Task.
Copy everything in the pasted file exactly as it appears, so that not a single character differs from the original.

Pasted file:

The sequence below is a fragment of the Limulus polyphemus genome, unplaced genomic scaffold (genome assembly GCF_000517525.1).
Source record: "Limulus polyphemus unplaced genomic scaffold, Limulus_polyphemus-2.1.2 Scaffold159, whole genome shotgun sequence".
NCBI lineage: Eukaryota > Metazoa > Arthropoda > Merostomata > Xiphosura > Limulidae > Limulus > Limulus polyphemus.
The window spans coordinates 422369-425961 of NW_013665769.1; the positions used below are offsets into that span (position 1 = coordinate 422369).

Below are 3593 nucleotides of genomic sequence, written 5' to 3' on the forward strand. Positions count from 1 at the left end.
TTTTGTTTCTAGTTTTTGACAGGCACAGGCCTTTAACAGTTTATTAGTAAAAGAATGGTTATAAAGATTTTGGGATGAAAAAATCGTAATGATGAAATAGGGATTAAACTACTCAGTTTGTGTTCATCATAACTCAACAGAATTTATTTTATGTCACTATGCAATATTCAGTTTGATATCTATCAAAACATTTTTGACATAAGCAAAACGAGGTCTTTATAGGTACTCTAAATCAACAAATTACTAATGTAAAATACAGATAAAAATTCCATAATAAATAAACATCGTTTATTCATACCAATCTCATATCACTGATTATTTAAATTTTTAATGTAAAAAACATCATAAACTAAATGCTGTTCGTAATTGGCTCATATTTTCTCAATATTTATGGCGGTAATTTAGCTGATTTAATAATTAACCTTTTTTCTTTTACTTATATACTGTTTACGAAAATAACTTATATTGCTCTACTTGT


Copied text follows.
The sequence below is a fragment of the Limulus polyphemus genome, unplaced genomic scaffold (genome assembly GCF_000517525.1).
Source record: "Limulus polyphemus unplaced genomic scaffold, Limulus_polyphemus-2.1.2 Scaffold159, whole genome shotgun sequence".
NCBI lineage: Eukaryota > Metazoa > Arthropoda > Merostomata > Xiphosura > Limulidae > Limulus > Limulus polyphemus.
The window spans coordinates 422369-425961 of NW_013665769.1; the positions used below are offsets into that span (position 1 = coordinate 422369).

Below are 3593 nucleotides of genomic sequence, written 5' to 3' on the forward strand. Positions count from 1 at the left end.
TTTTGTTTCTAGTTTTTGACAGGCACAGGCCTTTAACAGTTTATTAGTAAAAGAATGGTTATAAAGATTTTGGGATGAAAAAATCGTAATGATGAAATAGGGATTAAACTACTCAGTTTGTGTTCATCATAACTCAACAGAATTTATTTTATGTCACTATGCAATATTCAGTTTGATATCTATCAAAACATTTTTGACATAAGCAAAACGAGGTCTTTATAGGTACTCTAAATCAACAAATTACTAATGTAAAATACAGATAAAAATTCCATAATAAATAAACATCGTTTATTCATACCAATCTCATATCACTGATTATTTAAATTTTTAATGTAAAAAACATCATAAACTAAATGCTGTTCGTAATTGGCTCATATTTTCTCAATATTTATGGCGGTAATTTAGCTGATTTAATAATTAACCTTTTTTCTTTTACTTATATACTGTTTACGAAAATAACTTATATTGCTCTACTTGT